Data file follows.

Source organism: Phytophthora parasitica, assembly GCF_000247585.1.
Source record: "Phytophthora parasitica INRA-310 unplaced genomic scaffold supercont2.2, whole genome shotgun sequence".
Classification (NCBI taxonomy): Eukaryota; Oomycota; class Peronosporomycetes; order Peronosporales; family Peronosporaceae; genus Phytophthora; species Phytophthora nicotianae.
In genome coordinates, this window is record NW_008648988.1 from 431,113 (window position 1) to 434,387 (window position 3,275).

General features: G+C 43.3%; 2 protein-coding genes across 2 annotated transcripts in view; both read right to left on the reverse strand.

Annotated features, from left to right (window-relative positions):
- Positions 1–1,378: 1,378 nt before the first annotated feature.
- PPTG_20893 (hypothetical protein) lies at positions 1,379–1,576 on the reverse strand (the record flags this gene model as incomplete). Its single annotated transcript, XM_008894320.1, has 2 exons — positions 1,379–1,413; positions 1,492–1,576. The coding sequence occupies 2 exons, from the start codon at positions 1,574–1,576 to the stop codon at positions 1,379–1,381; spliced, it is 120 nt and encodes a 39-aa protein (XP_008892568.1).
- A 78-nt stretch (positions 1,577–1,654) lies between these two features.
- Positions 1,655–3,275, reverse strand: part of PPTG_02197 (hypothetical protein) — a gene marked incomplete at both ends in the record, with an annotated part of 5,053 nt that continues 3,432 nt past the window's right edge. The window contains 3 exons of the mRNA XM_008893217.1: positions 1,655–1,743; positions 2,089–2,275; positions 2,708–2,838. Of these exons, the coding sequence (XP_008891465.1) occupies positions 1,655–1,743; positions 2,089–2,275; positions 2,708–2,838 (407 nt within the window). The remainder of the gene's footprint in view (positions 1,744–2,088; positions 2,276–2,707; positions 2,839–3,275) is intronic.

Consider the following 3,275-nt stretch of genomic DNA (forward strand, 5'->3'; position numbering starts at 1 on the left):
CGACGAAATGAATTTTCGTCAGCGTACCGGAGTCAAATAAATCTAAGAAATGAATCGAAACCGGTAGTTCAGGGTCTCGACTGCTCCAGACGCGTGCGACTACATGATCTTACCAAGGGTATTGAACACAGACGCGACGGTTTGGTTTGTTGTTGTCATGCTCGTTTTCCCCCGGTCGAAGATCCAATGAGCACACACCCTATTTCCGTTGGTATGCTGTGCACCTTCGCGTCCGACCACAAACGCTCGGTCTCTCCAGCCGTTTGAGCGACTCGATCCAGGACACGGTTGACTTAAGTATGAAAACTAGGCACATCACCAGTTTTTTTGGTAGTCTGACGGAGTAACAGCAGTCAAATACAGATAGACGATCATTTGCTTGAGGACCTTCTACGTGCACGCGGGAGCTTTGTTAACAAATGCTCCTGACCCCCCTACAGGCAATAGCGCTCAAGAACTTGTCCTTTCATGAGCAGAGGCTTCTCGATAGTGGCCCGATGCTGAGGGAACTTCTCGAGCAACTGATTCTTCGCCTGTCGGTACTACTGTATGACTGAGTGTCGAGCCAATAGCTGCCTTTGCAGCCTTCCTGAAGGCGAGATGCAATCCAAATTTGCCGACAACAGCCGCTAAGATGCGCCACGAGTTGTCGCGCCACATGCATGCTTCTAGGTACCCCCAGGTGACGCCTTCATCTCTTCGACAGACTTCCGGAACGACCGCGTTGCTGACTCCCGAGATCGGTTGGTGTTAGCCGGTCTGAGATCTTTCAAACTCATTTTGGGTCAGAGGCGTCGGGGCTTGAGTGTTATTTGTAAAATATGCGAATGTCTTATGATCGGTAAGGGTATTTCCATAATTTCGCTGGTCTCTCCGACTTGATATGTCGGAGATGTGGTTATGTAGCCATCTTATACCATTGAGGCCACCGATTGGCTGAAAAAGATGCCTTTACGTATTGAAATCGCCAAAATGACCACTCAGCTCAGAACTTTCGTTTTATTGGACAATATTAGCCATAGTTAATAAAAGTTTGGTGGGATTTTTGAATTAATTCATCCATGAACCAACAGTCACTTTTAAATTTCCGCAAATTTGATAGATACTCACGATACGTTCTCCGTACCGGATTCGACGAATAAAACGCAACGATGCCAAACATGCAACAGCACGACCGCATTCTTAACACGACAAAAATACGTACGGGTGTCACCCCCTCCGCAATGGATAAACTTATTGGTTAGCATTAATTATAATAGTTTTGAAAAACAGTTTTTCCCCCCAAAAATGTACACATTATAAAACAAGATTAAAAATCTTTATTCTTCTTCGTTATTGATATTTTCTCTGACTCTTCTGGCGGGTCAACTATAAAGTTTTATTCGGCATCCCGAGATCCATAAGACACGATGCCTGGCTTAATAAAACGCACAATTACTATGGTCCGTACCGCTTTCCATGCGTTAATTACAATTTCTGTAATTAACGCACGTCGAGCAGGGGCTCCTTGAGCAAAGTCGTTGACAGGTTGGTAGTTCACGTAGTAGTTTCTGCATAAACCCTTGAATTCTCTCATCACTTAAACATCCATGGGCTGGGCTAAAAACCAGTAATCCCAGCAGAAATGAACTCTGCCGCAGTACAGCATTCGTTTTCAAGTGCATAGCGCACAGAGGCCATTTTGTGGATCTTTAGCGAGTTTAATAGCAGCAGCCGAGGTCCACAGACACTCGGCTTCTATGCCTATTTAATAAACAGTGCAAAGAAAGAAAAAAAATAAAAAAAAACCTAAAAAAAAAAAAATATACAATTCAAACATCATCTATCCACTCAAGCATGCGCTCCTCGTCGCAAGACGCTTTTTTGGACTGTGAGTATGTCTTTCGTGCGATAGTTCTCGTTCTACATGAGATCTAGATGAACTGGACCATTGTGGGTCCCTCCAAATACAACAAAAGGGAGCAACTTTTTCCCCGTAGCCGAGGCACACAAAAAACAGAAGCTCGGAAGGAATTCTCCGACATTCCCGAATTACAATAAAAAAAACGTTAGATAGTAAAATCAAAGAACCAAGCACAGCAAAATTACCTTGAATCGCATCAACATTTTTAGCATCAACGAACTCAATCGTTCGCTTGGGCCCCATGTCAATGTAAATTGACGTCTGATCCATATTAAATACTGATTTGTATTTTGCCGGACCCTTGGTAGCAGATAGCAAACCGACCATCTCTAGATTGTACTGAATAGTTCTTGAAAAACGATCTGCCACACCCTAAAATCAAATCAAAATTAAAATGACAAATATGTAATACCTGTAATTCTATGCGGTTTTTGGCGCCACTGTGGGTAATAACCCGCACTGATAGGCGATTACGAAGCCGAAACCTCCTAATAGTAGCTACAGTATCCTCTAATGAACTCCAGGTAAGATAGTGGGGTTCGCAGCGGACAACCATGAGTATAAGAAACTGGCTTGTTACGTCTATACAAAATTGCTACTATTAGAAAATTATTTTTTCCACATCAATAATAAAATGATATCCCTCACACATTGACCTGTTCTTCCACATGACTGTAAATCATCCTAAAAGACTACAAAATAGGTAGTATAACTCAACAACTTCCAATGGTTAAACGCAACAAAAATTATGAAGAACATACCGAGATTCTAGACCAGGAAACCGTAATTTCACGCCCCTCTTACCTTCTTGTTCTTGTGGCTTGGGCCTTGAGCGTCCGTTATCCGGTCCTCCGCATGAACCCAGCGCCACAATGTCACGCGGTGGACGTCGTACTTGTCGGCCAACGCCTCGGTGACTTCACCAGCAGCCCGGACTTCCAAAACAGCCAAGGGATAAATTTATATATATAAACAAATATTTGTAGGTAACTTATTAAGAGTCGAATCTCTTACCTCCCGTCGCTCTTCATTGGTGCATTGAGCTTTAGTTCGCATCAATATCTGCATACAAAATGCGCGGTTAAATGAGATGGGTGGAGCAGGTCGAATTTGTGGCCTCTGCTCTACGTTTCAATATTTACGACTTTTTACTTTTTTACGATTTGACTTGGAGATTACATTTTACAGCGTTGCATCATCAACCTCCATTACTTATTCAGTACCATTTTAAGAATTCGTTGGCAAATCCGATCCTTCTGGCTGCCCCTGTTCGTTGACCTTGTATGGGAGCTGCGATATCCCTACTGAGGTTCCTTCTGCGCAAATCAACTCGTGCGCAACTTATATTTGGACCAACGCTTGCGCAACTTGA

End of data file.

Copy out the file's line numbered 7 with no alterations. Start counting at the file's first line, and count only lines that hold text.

- Positions 1–1,378: 1,378 nt before the first annotated feature.